FL grad Leif Nordgren’s family recalls early aspirations
In 2007, Leif Nordgren returned home from school during the spring of his senior year at Forest Lake High School and told his parents he planned to forego college to pursue a career as a biathlete. His father, Carl, had choice words for his youngest child.
“I can’t repeat what I said then, but I more or less told him ‘I don’t think so,’” Carl said.
Nearly seven years later, Carl and wife, Sue, laugh in the kitchen of their home in Marine on St. Croix while discussing Nordgren’s start in Nordic skiing and biathlons on his road to making the 2014 U.S. Olympic biathlon team.
“It’s a really hard decision for kids and for parents,” Carl said. “But it’s his life and he got to choose. It’s not like he said ‘I’m going to go be a bum.’ He works hard and is very focused.”
With Nordgren having arrived in Sochi, Russia on Sunday with the rest of the men’s team, his parents were eager to reminisce on Leif’s march to the top and how Forest Lake provided the perfect atmosphere for him to train.
Nordgren is the first Forest Lake graduate to become an Olympian.
Nordgren, 24, began skiing at age 2 while living in Colorado. He watched his older brothers Eric (now 35) and Kirk (33), and sister Sonne (30) compete in Nordic skiing in both Colorado and Minnesota.
Sonne had attended Stillwater High School and competed with the Ponies’ Nordic ski program before pursuing biathlons. By the time Nordgren reached seventh grade at Stillwater Junior High as a young, talented skier, who was also interested in shooting, Carl and Sue knew they may run into issues with an inflexible Pony program.
For the next four years, Nordgren was home-schooled at his request.
“Let’s just say we had a philosophical disagreement with the Stillwater school district’s philosophy on coaching,” Carl said, chuckling. “One day we were at a conference meet and I said to Deno (Johnson), ‘How would you like to gain another Forest Lake skier?’ Well, Deno had been salivating over him for awhile, so you can imagine his response.”
Johnson, the longtime Nordic skiing coach at Forest Lake, said he recalls the first time he watched Leif ski.
“The first time I set eyes on Leif was when he was in third or fourth grade,” Johnson said. “He was skiing at O’Brien State Park in a little designer ski outfit and plastic poles with just beautiful technique. I remember thinking, ‘Give it a couple of years, Deno, and that kid is going to ski for Stillwater and terrorize you.’”
From ninth grade on, Nordgren competed for the Forest Lake Nordic ski team and trained with Johnson’s NordicWerks program while also training in biathlons.
Carl said he thinks the four to five years spent with Johnson, who allowed for a flexible schedule, was an especially important time in Nordgren’s training.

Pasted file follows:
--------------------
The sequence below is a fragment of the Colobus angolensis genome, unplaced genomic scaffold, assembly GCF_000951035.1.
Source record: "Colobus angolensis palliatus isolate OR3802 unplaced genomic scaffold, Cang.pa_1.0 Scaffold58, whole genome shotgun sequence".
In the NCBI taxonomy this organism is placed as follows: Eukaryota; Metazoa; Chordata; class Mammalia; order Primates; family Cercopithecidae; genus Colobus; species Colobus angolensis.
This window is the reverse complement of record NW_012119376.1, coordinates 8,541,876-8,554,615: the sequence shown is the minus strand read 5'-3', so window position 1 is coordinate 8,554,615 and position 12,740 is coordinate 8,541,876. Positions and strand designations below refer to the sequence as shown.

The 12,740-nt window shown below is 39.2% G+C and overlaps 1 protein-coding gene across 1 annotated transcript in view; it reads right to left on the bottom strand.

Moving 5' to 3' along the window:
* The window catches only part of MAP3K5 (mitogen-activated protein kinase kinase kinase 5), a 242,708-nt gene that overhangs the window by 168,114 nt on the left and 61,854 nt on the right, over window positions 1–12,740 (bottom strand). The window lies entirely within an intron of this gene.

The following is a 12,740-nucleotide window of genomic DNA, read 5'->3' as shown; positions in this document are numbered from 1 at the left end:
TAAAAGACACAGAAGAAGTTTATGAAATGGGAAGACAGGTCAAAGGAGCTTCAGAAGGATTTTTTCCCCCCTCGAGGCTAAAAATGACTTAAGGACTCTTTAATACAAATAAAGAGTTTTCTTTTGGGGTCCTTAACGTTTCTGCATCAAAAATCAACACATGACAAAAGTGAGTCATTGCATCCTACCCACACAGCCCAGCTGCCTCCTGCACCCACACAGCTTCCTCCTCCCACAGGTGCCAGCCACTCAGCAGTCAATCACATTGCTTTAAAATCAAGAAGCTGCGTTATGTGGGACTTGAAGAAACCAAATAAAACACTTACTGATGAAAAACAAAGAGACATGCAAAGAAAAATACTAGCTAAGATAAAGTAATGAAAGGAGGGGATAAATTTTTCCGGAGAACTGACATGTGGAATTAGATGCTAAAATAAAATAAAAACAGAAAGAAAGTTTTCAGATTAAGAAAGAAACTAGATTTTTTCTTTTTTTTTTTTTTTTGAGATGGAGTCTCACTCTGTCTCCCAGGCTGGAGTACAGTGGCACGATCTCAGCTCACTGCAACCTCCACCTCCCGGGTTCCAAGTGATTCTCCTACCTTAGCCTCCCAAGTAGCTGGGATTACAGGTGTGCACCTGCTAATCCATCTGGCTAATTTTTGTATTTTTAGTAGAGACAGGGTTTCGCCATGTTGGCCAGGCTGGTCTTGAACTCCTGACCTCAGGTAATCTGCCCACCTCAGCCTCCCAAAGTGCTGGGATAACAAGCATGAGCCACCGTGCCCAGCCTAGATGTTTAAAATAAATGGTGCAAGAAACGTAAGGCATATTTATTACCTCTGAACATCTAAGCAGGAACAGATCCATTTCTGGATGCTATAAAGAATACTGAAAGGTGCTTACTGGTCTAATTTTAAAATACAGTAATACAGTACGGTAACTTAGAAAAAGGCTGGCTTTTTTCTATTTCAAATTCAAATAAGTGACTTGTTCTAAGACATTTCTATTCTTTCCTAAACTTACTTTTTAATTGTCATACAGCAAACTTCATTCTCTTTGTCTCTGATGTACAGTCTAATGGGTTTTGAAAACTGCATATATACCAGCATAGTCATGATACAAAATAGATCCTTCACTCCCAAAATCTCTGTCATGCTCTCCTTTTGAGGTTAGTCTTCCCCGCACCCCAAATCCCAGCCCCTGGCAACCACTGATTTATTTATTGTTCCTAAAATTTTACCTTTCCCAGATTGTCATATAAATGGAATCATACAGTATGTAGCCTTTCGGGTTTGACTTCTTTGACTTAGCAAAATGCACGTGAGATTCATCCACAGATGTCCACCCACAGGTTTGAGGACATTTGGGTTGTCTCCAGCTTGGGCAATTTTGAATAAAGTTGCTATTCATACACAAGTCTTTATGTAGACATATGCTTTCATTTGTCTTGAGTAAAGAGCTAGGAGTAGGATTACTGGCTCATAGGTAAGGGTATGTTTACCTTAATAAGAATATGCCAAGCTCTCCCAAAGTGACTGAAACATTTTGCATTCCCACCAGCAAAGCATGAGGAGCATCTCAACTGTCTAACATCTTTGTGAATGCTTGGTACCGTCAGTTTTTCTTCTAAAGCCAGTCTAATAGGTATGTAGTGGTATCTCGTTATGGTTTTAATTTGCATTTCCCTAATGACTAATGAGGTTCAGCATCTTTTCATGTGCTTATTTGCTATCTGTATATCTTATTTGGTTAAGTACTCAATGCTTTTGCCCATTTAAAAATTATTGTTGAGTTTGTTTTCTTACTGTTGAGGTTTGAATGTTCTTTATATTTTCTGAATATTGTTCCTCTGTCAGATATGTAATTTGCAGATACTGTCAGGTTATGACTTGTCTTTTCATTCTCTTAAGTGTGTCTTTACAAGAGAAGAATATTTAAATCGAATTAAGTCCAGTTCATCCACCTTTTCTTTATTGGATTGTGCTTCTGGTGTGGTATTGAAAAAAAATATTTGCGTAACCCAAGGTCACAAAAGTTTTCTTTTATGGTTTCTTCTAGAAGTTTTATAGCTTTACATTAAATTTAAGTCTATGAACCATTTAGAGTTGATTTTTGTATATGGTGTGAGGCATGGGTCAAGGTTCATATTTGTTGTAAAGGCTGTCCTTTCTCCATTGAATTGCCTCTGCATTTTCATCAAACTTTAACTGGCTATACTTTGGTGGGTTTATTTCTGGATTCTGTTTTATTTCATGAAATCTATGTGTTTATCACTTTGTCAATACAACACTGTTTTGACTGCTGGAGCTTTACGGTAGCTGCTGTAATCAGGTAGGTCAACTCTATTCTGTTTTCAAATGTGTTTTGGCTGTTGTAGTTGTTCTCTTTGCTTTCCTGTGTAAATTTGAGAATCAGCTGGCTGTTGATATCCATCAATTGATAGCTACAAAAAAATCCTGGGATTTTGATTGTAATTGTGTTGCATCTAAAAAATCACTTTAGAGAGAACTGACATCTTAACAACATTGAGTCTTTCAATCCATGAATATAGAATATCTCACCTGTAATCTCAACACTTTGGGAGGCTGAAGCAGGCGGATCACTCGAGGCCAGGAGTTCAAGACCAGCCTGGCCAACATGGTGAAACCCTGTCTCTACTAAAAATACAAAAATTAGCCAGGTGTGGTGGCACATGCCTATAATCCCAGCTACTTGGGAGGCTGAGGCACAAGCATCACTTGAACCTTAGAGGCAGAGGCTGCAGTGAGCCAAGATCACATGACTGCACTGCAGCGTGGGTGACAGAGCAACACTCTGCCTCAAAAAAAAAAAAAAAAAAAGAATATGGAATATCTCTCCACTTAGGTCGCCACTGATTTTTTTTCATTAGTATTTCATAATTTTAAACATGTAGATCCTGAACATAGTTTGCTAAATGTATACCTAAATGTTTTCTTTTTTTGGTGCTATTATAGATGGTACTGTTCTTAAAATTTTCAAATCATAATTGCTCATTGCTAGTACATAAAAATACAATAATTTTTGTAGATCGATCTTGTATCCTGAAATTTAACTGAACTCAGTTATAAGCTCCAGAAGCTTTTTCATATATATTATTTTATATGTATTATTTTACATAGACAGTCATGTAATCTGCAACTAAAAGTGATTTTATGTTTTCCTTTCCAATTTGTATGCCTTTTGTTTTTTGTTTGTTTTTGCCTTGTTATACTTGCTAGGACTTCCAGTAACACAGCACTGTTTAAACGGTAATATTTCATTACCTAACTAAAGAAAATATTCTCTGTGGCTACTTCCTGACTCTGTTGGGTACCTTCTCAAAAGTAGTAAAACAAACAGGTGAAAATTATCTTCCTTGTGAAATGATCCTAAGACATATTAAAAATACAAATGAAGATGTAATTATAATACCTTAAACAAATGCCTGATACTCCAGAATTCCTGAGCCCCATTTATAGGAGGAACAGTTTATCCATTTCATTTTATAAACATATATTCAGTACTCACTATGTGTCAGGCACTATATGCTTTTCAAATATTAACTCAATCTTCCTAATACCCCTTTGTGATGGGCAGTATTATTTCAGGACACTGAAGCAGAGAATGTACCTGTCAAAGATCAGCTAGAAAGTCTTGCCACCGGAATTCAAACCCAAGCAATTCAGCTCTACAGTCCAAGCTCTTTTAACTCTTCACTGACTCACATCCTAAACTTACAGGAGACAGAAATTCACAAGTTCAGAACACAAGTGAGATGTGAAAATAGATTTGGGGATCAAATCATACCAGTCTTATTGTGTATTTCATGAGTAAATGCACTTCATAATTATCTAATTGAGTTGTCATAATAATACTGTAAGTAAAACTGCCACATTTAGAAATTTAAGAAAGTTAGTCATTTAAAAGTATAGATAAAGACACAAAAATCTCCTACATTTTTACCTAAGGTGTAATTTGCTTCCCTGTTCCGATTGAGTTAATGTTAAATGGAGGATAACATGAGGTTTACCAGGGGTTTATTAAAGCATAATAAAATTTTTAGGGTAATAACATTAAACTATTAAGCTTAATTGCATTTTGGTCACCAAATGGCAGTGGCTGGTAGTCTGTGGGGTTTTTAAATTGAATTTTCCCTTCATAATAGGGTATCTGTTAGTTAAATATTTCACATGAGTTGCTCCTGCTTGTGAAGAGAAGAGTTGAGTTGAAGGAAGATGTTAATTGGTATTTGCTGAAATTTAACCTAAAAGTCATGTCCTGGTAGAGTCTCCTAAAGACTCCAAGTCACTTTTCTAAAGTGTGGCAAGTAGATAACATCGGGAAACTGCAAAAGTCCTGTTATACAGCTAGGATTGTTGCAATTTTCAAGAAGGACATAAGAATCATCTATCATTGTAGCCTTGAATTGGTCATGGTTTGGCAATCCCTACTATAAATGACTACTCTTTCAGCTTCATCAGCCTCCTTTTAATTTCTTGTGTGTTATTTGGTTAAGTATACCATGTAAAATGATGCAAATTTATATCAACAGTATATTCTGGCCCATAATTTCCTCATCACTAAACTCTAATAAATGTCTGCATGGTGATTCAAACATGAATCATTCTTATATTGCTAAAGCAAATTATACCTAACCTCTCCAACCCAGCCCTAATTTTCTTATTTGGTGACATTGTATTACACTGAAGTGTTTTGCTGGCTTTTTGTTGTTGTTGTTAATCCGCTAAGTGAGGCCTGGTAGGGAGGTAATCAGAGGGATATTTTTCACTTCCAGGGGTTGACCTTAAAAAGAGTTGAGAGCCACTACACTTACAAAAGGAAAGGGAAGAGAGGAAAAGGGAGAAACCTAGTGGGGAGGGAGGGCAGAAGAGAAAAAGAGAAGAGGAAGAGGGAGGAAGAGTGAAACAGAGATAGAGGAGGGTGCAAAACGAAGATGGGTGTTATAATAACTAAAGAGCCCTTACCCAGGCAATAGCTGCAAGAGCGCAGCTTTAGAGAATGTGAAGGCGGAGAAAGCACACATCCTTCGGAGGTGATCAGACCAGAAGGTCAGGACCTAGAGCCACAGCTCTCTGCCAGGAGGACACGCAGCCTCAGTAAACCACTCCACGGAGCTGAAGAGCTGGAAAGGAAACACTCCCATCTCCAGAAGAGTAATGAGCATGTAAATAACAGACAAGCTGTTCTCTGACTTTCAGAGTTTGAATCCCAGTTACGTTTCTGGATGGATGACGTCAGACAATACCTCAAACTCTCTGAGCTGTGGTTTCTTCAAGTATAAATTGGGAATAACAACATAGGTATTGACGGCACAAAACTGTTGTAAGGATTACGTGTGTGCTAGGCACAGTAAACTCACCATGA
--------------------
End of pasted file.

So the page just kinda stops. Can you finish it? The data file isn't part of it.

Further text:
“It’s an amusing story,” Carl said. “You can kind of say that thanks to the Stillwater coaching staff, Leif would never be where he is today.”
After placing second at the 2007 state Nordic meet and aiding the Rangers in a second-place team finish and then qualifying for the World Junior Championships in biathlon, funding their son’s biathlon quest didn’t seem unreasonable.
To the top
Since then, Nordgren worked his way up the International circuit while recording some highlight finishes this season: eighth place in the mixed relay in the 2013 World Championships, 12th in the relay, 22nd in the individual the same year and 53rd in the sprint biathlon.
Lowell Bailey, of Lake Placid, N.Y., and Tim Burke, of Paul Smiths, N.Y., earned the first two spots of the five-member team by gaining two top-15 finishes in the World Cup. Nordgren was the third man, based on his scores in the first three World Cup races starting in November 2013 in Sweden, Germany and France.
Also joining the men’s team is 26-year-old Russell Currier, of Stockholm, Maine, and 19-year-old Sean Doherty, of Conway Center, N.H.
Nordgren could compete in five races in Sochi, depending on his performance.
Men’s biathlon events commence on Saturday, Feb. 8, with the sprint, a 10K race where biathletes shoot twice. The top 60 competitors then ski pursuit, a 15K race and four shooting stops, on Monday, Feb. 10, before the individual 20K on Thursday, Feb. 13. The top 30 athletes from the individual race then compete in a mass start 15K race on Sunday, Feb. 16, with biathlon events ending with the four-member men’s relay on Saturday, Feb. 22.
“He’d have to be having a really good race to make it to the top 30,” Carl said. “But he could do it, and in biathlon, anything can happen.”
Carl said that coming into the shooting mat, taking out the gun, discarding an old magazine, reloading, shooting five targets and packing the gun away should take about 25 seconds for a biathlete of Nordgren’s caliber.
“Picture having 20,000 people behind you screaming, heart pounding, legs shaking, cameras pointed directly at you while trying to shoot,” Carl said. “You can’t duplicate that noise and level of scrutiny in practice no matter how hard you try.”
Watching from home
Nordgren’s brother, Kirk, and his wife will make the trip to Sochi, but Carl and Sue opted to support Nordgren from their home at Nordgren’s encouragement, saying his already-strict training schedule wouldn’t allow for much down time.
“I want to be there and I want to see him, but we can see more of the race from the TV and can follow along right away,” Sue said.
Johnson said he will be watching as well, this being the third Olympian he’s trained and the first to come out of the Forest Lake program.
“Leif is pretty much the coolest kid I’ve ever coached,” Johnson said. “It’s really awesome, and it’s a just a good feeling that he made it — he’s so laid back, is such a kind human being and just really deserves it.”
As for Carl, when asked if it has sunk in that his son is an Olympian, he laughed and said, “Eh, not really.”